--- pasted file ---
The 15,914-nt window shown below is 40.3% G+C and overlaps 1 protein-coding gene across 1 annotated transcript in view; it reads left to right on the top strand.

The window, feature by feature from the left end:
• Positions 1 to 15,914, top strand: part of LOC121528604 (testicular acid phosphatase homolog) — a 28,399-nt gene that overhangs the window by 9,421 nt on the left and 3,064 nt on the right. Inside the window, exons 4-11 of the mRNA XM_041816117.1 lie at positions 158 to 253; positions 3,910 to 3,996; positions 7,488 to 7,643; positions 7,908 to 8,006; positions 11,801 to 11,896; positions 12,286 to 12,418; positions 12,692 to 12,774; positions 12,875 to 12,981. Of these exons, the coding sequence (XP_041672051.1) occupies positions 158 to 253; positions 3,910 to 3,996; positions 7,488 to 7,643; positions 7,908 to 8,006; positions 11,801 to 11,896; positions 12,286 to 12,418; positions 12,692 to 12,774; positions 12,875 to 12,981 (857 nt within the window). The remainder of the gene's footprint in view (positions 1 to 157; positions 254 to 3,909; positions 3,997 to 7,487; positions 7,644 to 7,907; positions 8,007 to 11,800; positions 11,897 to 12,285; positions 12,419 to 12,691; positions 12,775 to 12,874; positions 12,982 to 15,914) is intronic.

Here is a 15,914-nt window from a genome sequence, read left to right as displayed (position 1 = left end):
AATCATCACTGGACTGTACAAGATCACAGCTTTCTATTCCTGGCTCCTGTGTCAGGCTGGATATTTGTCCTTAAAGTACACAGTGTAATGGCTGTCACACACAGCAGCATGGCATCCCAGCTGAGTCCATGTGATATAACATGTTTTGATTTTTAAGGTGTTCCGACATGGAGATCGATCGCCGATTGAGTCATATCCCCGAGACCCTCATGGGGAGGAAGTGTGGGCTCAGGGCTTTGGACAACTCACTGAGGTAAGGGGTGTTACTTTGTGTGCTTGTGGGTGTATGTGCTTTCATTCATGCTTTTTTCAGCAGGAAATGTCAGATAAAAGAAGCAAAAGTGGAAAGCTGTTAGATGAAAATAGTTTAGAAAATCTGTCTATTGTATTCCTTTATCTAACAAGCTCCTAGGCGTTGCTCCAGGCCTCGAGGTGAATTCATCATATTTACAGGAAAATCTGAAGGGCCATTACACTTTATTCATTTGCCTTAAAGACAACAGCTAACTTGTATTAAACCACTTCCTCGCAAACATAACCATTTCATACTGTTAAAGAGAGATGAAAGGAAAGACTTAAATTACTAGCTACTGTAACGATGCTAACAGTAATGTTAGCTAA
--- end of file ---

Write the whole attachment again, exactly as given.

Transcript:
The 15,914-nt window shown below is 40.3% G+C and overlaps 1 protein-coding gene across 1 annotated transcript in view; it reads left to right on the top strand.

The window, feature by feature from the left end:
• Positions 1 to 15,914, top strand: part of LOC121528604 (testicular acid phosphatase homolog) — a 28,399-nt gene that overhangs the window by 9,421 nt on the left and 3,064 nt on the right. Inside the window, exons 4-11 of the mRNA XM_041816117.1 lie at positions 158 to 253; positions 3,910 to 3,996; positions 7,488 to 7,643; positions 7,908 to 8,006; positions 11,801 to 11,896; positions 12,286 to 12,418; positions 12,692 to 12,774; positions 12,875 to 12,981. Of these exons, the coding sequence (XP_041672051.1) occupies positions 158 to 253; positions 3,910 to 3,996; positions 7,488 to 7,643; positions 7,908 to 8,006; positions 11,801 to 11,896; positions 12,286 to 12,418; positions 12,692 to 12,774; positions 12,875 to 12,981 (857 nt within the window). The remainder of the gene's footprint in view (positions 1 to 157; positions 254 to 3,909; positions 3,997 to 7,487; positions 7,644 to 7,907; positions 8,007 to 11,800; positions 11,897 to 12,285; positions 12,419 to 12,691; positions 12,775 to 12,874; positions 12,982 to 15,914) is intronic.

Here is a 15,914-nt window from a genome sequence, read left to right as displayed (position 1 = left end):
AATCATCACTGGACTGTACAAGATCACAGCTTTCTATTCCTGGCTCCTGTGTCAGGCTGGATATTTGTCCTTAAAGTACACAGTGTAATGGCTGTCACACACAGCAGCATGGCATCCCAGCTGAGTCCATGTGATATAACATGTTTTGATTTTTAAGGTGTTCCGACATGGAGATCGATCGCCGATTGAGTCATATCCCCGAGACCCTCATGGGGAGGAAGTGTGGGCTCAGGGCTTTGGACAACTCACTGAGGTAAGGGGTGTTACTTTGTGTGCTTGTGGGTGTATGTGCTTTCATTCATGCTTTTTTCAGCAGGAAATGTCAGATAAAAGAAGCAAAAGTGGAAAGCTGTTAGATGAAAATAGTTTAGAAAATCTGTCTATTGTATTCCTTTATCTAACAAGCTCCTAGGCGTTGCTCCAGGCCTCGAGGTGAATTCATCATATTTACAGGAAAATCTGAAGGGCCATTACACTTTATTCATTTGCCTTAAAGACAACAGCTAACTTGTATTAAACCACTTCCTCGCAAACATAACCATTTCATACTGTTAAAGAGAGATGAAAGGAAAGACTTAAATTACTAGCTACTGTAACGATGCTAACAGTAATGTTAGCTAA